Last July, Brandi Carlile had a provocation for her friend Jay Sweet, the head of Newport Folk Festival. “One year from now,” Sweet remembers her telling him. “I bet you we can bring Joni Mitchell to this stage.”
The festival head was skeptical. A few years back, he had witnessed a magical moment at a show in Los Angeles when Mitchell was reunited with her old friend Mavis Staples, whom she hadn’t seen in many years. When the two singers met, they butterfly-kissed, nose to nose, for a full 30 seconds without speaking. It was an unforgettable moment, but that evening had also left Sweet with the impression that Mitchell was not in any physical condition to perform for a live festival audience. “I gotta be honest with you,” Sweet remembers telling Carlile when she proposed her idea. “You are the manifester of miracles, but you may have overshot on this one.”
One year later to the day, Joni Mitchell made a triumphant, emotional return to the stage at the Newport Folk Festival, where she had performed multiple times in the Sixties, and where she now gave her first full set in over 20 years. Mitchell’s performance was the culmination of the singer’s strength, determination, and resilience after spending years teaching herself how to walk, sing, and play guitar again in the years following her 2015 aneurysm. “I’m learning,” the 78-year-old songwriter told CBS before her Sunday evening performance. “It’s amazing what an aneurysm knocks out — how to get out of a chair….You have to relearn everything.”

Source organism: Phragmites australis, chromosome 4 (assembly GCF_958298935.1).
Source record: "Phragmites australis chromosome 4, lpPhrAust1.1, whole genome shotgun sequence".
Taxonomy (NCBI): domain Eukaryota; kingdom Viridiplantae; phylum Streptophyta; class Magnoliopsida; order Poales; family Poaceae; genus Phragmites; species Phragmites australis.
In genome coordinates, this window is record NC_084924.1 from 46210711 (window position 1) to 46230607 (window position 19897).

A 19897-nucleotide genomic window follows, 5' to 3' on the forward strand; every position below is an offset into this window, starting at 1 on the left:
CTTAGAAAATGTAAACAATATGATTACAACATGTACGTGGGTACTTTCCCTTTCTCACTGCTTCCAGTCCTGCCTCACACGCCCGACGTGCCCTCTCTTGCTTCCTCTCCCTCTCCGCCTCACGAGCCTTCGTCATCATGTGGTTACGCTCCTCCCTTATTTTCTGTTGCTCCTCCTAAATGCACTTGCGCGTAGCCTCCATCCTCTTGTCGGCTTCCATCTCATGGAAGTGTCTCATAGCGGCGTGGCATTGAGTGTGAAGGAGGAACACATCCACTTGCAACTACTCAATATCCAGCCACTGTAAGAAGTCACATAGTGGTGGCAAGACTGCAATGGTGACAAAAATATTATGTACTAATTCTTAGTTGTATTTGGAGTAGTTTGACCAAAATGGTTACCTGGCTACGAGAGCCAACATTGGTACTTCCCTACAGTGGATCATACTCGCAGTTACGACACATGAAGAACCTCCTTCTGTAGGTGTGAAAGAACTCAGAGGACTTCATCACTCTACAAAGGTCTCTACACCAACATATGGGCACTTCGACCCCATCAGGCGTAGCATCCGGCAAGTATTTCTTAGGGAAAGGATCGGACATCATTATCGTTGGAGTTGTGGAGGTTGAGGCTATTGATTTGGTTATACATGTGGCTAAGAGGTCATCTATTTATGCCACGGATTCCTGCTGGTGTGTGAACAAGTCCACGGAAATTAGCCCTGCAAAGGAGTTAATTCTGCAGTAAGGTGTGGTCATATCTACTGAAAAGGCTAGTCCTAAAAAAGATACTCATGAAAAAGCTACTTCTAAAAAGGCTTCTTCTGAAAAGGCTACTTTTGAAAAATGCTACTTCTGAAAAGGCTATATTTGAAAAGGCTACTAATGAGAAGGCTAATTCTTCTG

By the time she left the stage on Sunday, Mitchell had relearned all of those things and more. She thrilled and devastated the crowd with a 13-song set in which she reinterpreted her older material, told stories, sang cover songs from her childhood, and even stood up for a thrilling electric guitar solo on “Just Like This Train.”
“She schooled us all in real time,” says Celisse, the singer-guitarist who performed a reimagined “Help Me” as part of the all-star cast of musicians (also including Blake Mills, Lucius, Taylor Goldsmith, Marcus Mumford, Allison Russell, and more) accompanying Mitchell on stage. “Joni did this brilliant thing where would be singing these lyrics you’ve heard a million times, but all of a sudden, she would beat you to the punch and phrase the line in a new, even more musical way. And you’d think, ‘Fuck, what a new, interesting way to think about it.’”